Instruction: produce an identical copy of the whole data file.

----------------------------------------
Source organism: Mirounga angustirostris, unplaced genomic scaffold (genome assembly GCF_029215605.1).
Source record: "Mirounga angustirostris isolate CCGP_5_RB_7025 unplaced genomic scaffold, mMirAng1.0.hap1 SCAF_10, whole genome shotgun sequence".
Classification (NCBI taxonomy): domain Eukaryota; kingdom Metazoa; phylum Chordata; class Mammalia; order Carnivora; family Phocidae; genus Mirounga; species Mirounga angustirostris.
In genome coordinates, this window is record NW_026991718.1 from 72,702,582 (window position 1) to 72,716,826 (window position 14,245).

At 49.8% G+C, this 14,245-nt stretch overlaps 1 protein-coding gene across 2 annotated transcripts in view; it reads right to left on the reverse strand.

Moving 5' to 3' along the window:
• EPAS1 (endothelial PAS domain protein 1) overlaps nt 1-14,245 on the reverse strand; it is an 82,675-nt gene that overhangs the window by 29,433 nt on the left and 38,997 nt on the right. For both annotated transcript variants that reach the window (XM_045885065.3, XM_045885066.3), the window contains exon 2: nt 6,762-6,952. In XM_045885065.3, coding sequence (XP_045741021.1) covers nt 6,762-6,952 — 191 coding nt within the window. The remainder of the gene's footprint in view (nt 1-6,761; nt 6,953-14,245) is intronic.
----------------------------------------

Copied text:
Source organism: Mirounga angustirostris, unplaced genomic scaffold (genome assembly GCF_029215605.1).
Source record: "Mirounga angustirostris isolate CCGP_5_RB_7025 unplaced genomic scaffold, mMirAng1.0.hap1 SCAF_10, whole genome shotgun sequence".
Classification (NCBI taxonomy): domain Eukaryota; kingdom Metazoa; phylum Chordata; class Mammalia; order Carnivora; family Phocidae; genus Mirounga; species Mirounga angustirostris.
In genome coordinates, this window is record NW_026991718.1 from 72,702,582 (window position 1) to 72,716,826 (window position 14,245).

At 49.8% G+C, this 14,245-nt stretch overlaps 1 protein-coding gene across 2 annotated transcripts in view; it reads right to left on the reverse strand.

Moving 5' to 3' along the window:
• EPAS1 (endothelial PAS domain protein 1) overlaps nt 1-14,245 on the reverse strand; it is an 82,675-nt gene that overhangs the window by 29,433 nt on the left and 38,997 nt on the right. For both annotated transcript variants that reach the window (XM_045885065.3, XM_045885066.3), the window contains exon 2: nt 6,762-6,952. In XM_045885065.3, coding sequence (XP_045741021.1) covers nt 6,762-6,952 — 191 coding nt within the window. The remainder of the gene's footprint in view (nt 1-6,761; nt 6,953-14,245) is intronic.